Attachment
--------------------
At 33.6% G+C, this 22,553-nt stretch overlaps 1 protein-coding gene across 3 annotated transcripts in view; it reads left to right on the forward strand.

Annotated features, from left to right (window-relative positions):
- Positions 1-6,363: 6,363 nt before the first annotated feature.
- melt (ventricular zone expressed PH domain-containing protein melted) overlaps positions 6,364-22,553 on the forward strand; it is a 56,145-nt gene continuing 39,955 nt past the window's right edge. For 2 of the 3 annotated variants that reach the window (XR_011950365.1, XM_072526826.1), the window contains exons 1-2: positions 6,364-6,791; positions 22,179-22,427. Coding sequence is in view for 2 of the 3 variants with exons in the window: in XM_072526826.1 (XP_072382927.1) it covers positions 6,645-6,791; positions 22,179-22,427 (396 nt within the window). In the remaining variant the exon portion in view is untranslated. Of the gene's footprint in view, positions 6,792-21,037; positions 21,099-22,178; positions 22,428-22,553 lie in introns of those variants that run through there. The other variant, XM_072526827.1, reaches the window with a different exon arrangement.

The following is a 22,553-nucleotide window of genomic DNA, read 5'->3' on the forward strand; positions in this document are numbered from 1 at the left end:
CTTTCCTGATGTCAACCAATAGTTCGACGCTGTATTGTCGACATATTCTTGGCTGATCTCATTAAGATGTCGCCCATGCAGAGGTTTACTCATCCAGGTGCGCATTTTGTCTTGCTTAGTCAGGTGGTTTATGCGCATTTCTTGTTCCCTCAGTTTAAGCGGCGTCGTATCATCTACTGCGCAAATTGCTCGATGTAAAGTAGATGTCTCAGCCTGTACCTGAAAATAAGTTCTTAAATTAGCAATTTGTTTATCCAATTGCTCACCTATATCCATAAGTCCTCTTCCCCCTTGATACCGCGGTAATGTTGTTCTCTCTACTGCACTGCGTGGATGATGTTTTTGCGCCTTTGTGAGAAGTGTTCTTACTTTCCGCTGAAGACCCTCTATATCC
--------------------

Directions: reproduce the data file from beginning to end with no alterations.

At 33.6% G+C, this 22,553-nt stretch overlaps 1 protein-coding gene across 3 annotated transcripts in view; it reads left to right on the forward strand.

Annotated features, from left to right (window-relative positions):
- Positions 1-6,363: 6,363 nt before the first annotated feature.
- melt (ventricular zone expressed PH domain-containing protein melted) overlaps positions 6,364-22,553 on the forward strand; it is a 56,145-nt gene continuing 39,955 nt past the window's right edge. For 2 of the 3 annotated variants that reach the window (XR_011950365.1, XM_072526826.1), the window contains exons 1-2: positions 6,364-6,791; positions 22,179-22,427. Coding sequence is in view for 2 of the 3 variants with exons in the window: in XM_072526826.1 (XP_072382927.1) it covers positions 6,645-6,791; positions 22,179-22,427 (396 nt within the window). In the remaining variant the exon portion in view is untranslated. Of the gene's footprint in view, positions 6,792-21,037; positions 21,099-22,178; positions 22,428-22,553 lie in introns of those variants that run through there. The other variant, XM_072526827.1, reaches the window with a different exon arrangement.

The following is a 22,553-nucleotide window of genomic DNA, read 5'->3' on the forward strand; positions in this document are numbered from 1 at the left end:
CTTTCCTGATGTCAACCAATAGTTCGACGCTGTATTGTCGACATATTCTTGGCTGATCTCATTAAGATGTCGCCCATGCAGAGGTTTACTCATCCAGGTGCGCATTTTGTCTTGCTTAGTCAGGTGGTTTATGCGCATTTCTTGTTCCCTCAGTTTAAGCGGCGTCGTATCATCTACTGCGCAAATTGCTCGATGTAAAGTAGATGTCTCAGCCTGTACCTGAAAATAAGTTCTTAAATTAGCAATTTGTTTATCCAATTGCTCACCTATATCCATAAGTCCTCTTCCCCCTTGATACCGCGGTAATGTTGTTCTCTCTACTGCACTGCGTGGATGATGTTTTTGCGCCTTTGTGAGAAGTGTTCTTACTTTCCGCTGAAGACCCTCTATATCC